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A natural experiment is an empirical study in which the experimental conditions (i.e., which units receive which treatment) are determined by nature or by other factors out of the control of the experimenters and yet the treatment assignment process is arguably exogenous. Thus, natural experiments are observational studies and are not controlled in the traditional sense of a randomized experiment. Natural experiments are most useful when there has been a clearly defined and large change in the treatment (or exposure) to a clearly defined subpopulation (and no change to a comparable subpopulation), so that changes in responses may be plausibly attributed to the change in treatments (or exposure).[1]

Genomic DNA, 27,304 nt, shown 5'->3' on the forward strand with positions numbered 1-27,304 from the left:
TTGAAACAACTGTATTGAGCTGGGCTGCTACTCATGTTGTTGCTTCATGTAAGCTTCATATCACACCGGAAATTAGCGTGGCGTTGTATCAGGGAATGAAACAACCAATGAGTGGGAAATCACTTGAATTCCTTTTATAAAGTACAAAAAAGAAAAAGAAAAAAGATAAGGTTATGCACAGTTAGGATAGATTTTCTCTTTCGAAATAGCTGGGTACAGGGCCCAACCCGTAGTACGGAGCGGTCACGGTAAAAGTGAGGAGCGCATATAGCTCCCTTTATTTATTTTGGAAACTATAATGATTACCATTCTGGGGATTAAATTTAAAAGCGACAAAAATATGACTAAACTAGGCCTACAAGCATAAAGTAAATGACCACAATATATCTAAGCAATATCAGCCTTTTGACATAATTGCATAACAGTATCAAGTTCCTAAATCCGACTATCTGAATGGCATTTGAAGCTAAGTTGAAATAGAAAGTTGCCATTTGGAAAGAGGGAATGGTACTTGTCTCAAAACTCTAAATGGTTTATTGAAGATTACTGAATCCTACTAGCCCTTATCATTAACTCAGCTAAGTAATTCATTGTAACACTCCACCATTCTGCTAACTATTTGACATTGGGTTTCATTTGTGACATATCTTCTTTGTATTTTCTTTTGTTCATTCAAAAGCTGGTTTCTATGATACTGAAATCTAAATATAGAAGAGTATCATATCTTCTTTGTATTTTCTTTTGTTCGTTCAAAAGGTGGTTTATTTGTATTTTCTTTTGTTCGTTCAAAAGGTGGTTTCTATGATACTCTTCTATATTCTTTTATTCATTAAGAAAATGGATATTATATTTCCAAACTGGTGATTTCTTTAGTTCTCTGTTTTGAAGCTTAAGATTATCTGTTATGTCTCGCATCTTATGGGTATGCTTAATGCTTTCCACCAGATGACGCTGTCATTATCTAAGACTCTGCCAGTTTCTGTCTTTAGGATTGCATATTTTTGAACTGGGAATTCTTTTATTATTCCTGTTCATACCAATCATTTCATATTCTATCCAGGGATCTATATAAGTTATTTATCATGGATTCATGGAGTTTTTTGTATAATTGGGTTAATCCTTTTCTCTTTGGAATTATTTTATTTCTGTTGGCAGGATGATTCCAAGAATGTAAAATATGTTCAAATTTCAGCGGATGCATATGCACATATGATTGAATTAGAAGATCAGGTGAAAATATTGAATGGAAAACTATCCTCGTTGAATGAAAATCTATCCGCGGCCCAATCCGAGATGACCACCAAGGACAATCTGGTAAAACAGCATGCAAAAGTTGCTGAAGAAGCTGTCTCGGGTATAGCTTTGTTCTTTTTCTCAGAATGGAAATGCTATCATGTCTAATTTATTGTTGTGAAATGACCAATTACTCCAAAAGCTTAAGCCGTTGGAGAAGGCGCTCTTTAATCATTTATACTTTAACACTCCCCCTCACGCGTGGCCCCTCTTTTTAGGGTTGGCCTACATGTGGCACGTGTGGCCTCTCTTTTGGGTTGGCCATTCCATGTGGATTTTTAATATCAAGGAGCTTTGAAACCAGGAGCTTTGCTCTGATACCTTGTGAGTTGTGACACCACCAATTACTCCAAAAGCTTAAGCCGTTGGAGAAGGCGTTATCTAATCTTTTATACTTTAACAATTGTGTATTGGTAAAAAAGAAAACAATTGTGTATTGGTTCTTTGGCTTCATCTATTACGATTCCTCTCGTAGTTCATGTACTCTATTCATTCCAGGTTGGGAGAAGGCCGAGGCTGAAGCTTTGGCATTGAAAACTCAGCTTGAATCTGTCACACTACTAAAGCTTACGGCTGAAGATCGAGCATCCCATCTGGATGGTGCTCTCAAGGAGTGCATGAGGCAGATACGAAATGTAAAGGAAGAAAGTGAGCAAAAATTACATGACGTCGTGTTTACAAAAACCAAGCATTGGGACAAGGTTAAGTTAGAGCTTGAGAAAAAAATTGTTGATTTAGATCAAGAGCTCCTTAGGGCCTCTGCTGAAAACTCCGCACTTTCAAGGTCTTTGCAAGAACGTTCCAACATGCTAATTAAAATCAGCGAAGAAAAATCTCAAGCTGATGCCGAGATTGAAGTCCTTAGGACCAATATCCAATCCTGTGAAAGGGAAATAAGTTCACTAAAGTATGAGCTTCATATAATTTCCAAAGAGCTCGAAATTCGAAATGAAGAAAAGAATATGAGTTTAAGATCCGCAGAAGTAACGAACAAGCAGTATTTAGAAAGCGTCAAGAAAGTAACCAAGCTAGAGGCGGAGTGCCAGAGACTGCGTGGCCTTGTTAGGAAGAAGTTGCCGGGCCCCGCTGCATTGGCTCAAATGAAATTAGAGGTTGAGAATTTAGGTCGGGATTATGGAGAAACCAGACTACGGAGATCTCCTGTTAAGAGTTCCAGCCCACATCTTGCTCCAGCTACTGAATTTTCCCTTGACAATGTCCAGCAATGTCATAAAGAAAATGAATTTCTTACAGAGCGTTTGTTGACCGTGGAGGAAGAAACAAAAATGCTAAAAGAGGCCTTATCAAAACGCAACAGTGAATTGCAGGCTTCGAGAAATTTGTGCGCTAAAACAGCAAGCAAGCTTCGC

An example of a natural experiment occurred in Helena, Montana during the period from June 2002 to December 2002 when a smoking ban was in effect in all public spaces in Helena including bars and restaurants. Helena is geographically isolated and served by only one hospital. It was observed that the rate of heart attacks dropped by 60% while the smoking ban was in effect. [1]

See also


  1. DiNardo, J. (2008). "Natural experiments and quasi-natural experiments" The New Palgrave Dictionary of Economics, Second, Palgrave Macmillan.

Sargent RP, Shepard RM, Glantz SA (2004). Reduced incidence of admissions for myocardial infarction associated with public smoking ban: before and after study.. BMJ 328 (7446): 977-980.[2]

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